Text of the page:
Visual Basic

Test Data and Conditions

Testing for the Year 2000 problem won't be like any testing that you've done before. Here's why: in order to be 100 percent certain that your business can survive into the year 2000, you'll need to execute three completely separate system tests dealing with three sets of test data, and more than likely (depending on the size of your organization), each of these three tests will be in a different testing environment.

Regression testing of today's production environment

Having made changes to your current system, your next task is to test that all programs function as expected for the current time frame. In other words, you want to be certain that your business can continue to use its Visual Basic applications with no unexpected side effects.

In effect, this test will ensure that the systems work exactly as they did when they were originally built. This test might sound counterproductive to begin with, but it's no good announcing to the world that all your applications are Year 2000 compliant if they come crashing to their knees!

Future date testing

Having verified that your system functions correctly in the present, you'll need to create a second set of test data that will test your system's ability to cope with dates on either side of the year 2000. The particulars for this test will depend entirely on the business nature of your applications.

For example, let's suppose that your Visual Basic application maintains car insurance policies, which typically can have a life cycle of 12 months. You'll need to set your system clock to some time in 1999 and run your tests, this time looking specifically for the application's ability to process car insurance policies that will expire in the year 2000.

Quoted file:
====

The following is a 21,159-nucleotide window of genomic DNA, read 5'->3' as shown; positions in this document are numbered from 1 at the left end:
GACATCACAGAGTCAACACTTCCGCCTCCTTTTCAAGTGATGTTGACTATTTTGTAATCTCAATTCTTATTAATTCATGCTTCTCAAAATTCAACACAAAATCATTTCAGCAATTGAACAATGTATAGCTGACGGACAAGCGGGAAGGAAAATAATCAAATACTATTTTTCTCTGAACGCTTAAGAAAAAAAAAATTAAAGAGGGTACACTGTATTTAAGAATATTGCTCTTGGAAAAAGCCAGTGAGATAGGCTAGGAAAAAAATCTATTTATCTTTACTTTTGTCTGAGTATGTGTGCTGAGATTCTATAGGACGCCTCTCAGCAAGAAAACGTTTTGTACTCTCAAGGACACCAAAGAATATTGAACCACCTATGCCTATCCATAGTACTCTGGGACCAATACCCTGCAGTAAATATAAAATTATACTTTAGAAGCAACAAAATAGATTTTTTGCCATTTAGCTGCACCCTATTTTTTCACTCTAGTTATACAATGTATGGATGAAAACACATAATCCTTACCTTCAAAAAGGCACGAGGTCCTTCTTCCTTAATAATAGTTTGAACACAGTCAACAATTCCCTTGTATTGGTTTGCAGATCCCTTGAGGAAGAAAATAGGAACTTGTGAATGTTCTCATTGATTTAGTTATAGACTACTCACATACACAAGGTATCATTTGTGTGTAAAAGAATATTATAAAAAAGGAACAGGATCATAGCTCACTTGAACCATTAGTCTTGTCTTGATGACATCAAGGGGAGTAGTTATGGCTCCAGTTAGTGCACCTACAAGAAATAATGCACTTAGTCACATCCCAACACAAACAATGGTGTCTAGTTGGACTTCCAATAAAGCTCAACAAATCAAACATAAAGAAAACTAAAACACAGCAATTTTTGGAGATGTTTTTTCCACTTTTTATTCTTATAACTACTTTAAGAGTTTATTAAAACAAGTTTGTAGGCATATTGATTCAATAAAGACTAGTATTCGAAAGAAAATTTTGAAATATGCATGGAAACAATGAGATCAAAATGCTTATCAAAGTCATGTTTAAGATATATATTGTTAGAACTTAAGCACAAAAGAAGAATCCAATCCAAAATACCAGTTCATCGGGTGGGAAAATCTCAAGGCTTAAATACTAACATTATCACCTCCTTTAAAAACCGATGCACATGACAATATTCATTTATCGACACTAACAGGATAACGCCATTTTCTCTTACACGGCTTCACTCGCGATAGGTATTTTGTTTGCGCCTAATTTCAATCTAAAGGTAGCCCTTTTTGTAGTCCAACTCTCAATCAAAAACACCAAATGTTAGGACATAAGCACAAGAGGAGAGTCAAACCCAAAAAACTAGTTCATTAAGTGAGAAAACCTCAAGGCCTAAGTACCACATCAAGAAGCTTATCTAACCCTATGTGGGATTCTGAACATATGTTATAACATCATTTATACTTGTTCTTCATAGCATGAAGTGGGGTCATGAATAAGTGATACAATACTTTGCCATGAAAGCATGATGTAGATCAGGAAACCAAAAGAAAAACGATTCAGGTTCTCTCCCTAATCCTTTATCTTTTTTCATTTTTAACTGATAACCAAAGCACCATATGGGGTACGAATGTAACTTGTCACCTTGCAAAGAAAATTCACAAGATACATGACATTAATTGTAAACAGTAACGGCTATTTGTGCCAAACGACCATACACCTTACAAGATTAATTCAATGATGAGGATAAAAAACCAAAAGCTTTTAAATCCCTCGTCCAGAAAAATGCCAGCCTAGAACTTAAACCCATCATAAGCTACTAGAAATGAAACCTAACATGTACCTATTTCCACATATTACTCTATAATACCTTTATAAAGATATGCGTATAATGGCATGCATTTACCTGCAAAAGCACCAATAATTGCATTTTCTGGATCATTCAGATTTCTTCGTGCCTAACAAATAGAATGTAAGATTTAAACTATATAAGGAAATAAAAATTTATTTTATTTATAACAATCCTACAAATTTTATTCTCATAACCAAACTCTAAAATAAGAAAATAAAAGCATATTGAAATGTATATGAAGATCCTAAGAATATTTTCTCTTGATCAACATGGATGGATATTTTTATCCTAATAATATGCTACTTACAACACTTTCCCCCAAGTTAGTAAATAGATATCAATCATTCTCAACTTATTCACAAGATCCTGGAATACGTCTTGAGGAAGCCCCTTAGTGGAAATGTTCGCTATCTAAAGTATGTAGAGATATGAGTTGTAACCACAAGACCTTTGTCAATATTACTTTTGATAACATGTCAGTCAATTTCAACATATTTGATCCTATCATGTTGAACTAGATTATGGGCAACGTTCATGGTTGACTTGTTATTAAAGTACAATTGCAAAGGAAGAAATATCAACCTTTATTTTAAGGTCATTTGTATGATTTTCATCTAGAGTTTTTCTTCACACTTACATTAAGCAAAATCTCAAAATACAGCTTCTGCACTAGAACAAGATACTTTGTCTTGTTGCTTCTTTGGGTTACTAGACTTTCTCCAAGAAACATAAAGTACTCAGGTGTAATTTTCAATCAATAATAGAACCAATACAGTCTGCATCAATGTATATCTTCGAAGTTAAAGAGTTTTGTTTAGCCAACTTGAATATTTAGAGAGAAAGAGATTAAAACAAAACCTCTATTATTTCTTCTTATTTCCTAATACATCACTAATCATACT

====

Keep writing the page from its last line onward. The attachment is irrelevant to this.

Your business might have a shorter future date requirement, such as a long-term car parking system that has a maximum life cycle of 6 months. In this case, you would need to ensure that the system date is set to at least August 1999 so that you can adequately test processing into the year 2000.

And the list goes on. Make sure you thoroughly understand the future date capabilities and scope of your system. Then run your system so that it is forced to process future dates that are at least in the year 2000, if not later.

Running your system in the future

The final test involves gauging the ability of your applications to function in and beyond the year 2000. Set your system date to some time beyond 2000, and run your original test scripts. Don't forget that if your system processes historical information, you should have test conditions in which you set your system clock beyond 2000, and then force your applications to look at dates before 2000.

Leap years

Include in all three of your system tests conditions that will force your application to process the last two days in February and the first two days in March. The year 2000 is a leap year, which means that February 29 2000 is a valid date. Don't be caught out by this one. I've seen much debate from mathematicians and rocket scientists on the correct way to calculate leap years, and I've naturally researched the subject myself thoroughly enough to conclude that 2000 is a leap year. In fact, I nearly had a fight with my neighbor the other day because he wouldn't accept that February has 29 days in the year 2000!

The point I'm trying to make here is that if superhumans and neighbors can disagree on the number of days in February 2000, so can programmers! It's possible that during the development of your Visual Basic applications, a programmer might have manually calculated (incorrectly) that the year 2000 is not a leap year, so be sure to test for it.

Recommended system dates

If you're lucky (or wise), you'll have already built automated testing procedures that don't require too much manual intervention. Otherwise, somebody is going to get very sore fingers! In a perfect world, I would suggest running your complete system test against the following system date years: 1998, 1999, 2000, 2001, 2002, 2007.